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Order On-line | Arthritis!? NIACIN

Niacin (nicotinic acid or nicotinamide) is essential in the form of the coenzymes nicotinamide adenine dinucleotide (NAD) and NAD phosphate (NADP) in which the nicotinamide moiety acts as an electron acceptor or hydrogen donor in many biological redox reactions. NAD functions as an electron carrier for intracellular respiration, as well as a codehydrogenase with enzymes involved in the oxidation of fuel molecules. NADP functions as a hydrogen donor in reductive biosyntheses such as in fatty acid and steroid syntheses and, like NAD, as a codehydrogenase.

Nicotinic acid and nicotinamide are rapidly absorbed from the stomach or the intestine. Nicotinamide, the major form in the bloodstream, arises from enzymatic hydrolysis of NADP in the intestinal mucosa and liver. It is transported to tissues that synthesize their own NAD as needed. Niacin and NAD are biosynthesized from dietary tryptophan via the kynurenine pathway and quinolinic acid. Excess niacin is excreted in the urine primarily as N1-methylnicotinamide and N1-methyl-2-pyridone-5-carboxamide.

Deficiencies: Pellagra, the classic niacin deficiency disease, is characterized by bilateral dermatitis in sun exposed areas, glossitis, diarrhea, and dementia. Often associated with a largely cereal diet such as maize or sorghum, the disease is now rarely seen in industrialized countries but still appears in India, China, and Africa. Pellagra is often associated with other micronutrient deficiencies and may also develop in cases of disturbed tryptophan metabolism (carcinoid syndrome, Hartnup's).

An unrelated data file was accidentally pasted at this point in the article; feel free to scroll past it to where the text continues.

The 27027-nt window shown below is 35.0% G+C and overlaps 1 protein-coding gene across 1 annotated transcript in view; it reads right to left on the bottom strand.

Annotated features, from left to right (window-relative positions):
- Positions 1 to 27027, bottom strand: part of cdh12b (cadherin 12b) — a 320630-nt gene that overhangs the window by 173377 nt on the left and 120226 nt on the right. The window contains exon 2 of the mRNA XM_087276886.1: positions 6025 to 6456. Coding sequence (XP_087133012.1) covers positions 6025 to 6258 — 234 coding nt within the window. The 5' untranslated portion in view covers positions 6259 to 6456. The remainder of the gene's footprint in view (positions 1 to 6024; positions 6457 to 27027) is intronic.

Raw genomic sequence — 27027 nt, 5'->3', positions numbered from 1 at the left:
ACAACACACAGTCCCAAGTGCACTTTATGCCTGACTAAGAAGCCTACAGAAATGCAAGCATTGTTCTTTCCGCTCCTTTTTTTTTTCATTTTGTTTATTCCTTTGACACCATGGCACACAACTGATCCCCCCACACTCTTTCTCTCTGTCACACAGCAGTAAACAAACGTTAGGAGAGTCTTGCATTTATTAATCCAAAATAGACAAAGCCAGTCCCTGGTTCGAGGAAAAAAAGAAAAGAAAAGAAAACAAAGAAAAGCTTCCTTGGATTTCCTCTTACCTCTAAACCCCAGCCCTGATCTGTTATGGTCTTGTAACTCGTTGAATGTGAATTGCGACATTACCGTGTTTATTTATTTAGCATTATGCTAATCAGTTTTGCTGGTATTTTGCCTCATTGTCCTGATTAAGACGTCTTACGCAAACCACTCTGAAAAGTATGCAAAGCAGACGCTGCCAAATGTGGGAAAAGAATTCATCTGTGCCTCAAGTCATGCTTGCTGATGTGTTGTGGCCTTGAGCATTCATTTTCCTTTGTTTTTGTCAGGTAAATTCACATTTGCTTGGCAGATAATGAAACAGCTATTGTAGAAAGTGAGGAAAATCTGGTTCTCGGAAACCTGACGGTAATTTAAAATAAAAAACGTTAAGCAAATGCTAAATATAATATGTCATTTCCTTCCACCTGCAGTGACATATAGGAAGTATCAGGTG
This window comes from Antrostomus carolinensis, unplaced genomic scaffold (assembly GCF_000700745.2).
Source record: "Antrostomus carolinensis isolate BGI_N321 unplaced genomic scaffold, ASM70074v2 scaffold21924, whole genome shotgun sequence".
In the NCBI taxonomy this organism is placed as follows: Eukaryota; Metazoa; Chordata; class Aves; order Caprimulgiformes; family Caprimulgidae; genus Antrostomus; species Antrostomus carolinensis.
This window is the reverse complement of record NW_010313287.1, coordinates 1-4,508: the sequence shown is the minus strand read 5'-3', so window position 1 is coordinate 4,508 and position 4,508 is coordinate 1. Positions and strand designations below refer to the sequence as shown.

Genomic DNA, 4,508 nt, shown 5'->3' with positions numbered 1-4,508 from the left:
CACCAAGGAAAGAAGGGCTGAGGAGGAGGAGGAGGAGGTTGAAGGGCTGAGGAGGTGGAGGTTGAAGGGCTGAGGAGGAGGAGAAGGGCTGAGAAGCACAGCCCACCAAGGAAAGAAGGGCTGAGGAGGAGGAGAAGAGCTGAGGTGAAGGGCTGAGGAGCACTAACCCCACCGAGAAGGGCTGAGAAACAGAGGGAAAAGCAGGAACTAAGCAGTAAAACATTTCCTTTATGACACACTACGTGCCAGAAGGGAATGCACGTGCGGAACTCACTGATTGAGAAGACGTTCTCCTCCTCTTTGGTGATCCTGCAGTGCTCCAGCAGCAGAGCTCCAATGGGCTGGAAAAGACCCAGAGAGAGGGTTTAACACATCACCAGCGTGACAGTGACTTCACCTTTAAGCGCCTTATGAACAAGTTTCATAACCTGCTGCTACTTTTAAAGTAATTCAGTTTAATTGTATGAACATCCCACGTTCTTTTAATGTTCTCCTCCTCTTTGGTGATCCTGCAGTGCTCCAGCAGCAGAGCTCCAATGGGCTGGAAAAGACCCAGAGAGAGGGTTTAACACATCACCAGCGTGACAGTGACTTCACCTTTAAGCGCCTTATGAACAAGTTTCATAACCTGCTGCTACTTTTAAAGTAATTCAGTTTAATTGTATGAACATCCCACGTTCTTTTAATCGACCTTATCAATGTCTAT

Clinical uses: Nicotinic acid (but not nicotinamide) given as a drug in doses of 1.5-4 g/day improves the blood cholesterol profile. Nicotinamide acts as a tumor-specific radiosensitizer, possibly due to its effect on vasorelaxation and increased tumor oxygenation.

Diet recommendations: The Recommended Dietary Allowances (RDAs) are expressed in niacin equivalents (NE) in which 1 NE = 1 mg niacin or 60 mg tryptophan. The RDA ranges from 13-19 NE/day for adults or 6.6 NE per 4.186 MJ (1000 kcal). There is an additional allowance of 2 NE/day for pregnancy and 5 NE/day for lactation. The RDA for infants to 1 year ranges from 5-6 NE/day and 9-13 NE/day for children ages 9-13 years.

Food sources: Niacin is widely distributed in plant and animal foods, mainly as the pyridine nucleotides NAD and NADP. Good sources are yeast, meats including liver, cereals, legumes, seeds, milk, green leafy vegetables, and fish.

Toxicity: Large doses of nicotinic acid given to lower cholesterol may produce flushing of the skin, hyperuricemia, and hepatic abnormalities. These effects are reversed if the drug is reduced in amount or discontinued.

Recent research: NAD is the substrate for three classes of enzymes that transfer ADP-ribose units to proteins involved in DNA processing, cell differentiation, and cellular calcium mobilization. Nicotinamide is under investigation for helping prevent and control diabetes.

For further information:

Swendseid, M.E., & Jacob, R.A. (1994) Niacin. In: Modern Nutrition in Health and Disease (Shils, M.E., Olson, J.A. & Shike, M., eds.), 8th ed., pp. 376-382. Lea & Febiger, Philadelphia, PA.

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